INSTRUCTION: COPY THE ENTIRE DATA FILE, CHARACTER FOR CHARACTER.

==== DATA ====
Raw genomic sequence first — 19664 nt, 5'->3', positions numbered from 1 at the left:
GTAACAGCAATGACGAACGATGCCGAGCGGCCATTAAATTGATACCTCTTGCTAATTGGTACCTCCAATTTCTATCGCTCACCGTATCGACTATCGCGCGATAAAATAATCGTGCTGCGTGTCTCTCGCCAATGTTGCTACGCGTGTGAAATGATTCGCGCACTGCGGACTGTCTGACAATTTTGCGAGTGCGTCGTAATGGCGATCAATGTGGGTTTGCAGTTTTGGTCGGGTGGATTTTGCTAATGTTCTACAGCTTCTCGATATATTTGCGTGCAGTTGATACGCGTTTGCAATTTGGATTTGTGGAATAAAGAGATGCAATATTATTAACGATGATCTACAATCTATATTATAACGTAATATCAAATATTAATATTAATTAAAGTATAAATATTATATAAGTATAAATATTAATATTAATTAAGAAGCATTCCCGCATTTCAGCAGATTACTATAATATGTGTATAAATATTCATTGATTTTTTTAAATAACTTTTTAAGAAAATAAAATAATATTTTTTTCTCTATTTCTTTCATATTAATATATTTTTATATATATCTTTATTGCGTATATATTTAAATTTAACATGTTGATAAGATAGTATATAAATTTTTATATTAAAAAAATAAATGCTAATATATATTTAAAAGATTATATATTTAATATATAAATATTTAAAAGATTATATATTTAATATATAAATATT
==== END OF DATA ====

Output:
Raw genomic sequence first — 19664 nt, 5'->3', positions numbered from 1 at the left:
GTAACAGCAATGACGAACGATGCCGAGCGGCCATTAAATTGATACCTCTTGCTAATTGGTACCTCCAATTTCTATCGCTCACCGTATCGACTATCGCGCGATAAAATAATCGTGCTGCGTGTCTCTCGCCAATGTTGCTACGCGTGTGAAATGATTCGCGCACTGCGGACTGTCTGACAATTTTGCGAGTGCGTCGTAATGGCGATCAATGTGGGTTTGCAGTTTTGGTCGGGTGGATTTTGCTAATGTTCTACAGCTTCTCGATATATTTGCGTGCAGTTGATACGCGTTTGCAATTTGGATTTGTGGAATAAAGAGATGCAATATTATTAACGATGATCTACAATCTATATTATAACGTAATATCAAATATTAATATTAATTAAAGTATAAATATTATATAAGTATAAATATTAATATTAATTAAGAAGCATTCCCGCATTTCAGCAGATTACTATAATATGTGTATAAATATTCATTGATTTTTTTAAATAACTTTTTAAGAAAATAAAATAATATTTTTTTCTCTATTTCTTTCATATTAATATATTTTTATATATATCTTTATTGCGTATATATTTAAATTTAACATGTTGATAAGATAGTATATAAATTTTTATATTAAAAAAATAAATGCTAATATATATTTAAAAGATTATATATTTAATATATAAATATTTAAAAGATTATATATTTAATATATAAATATT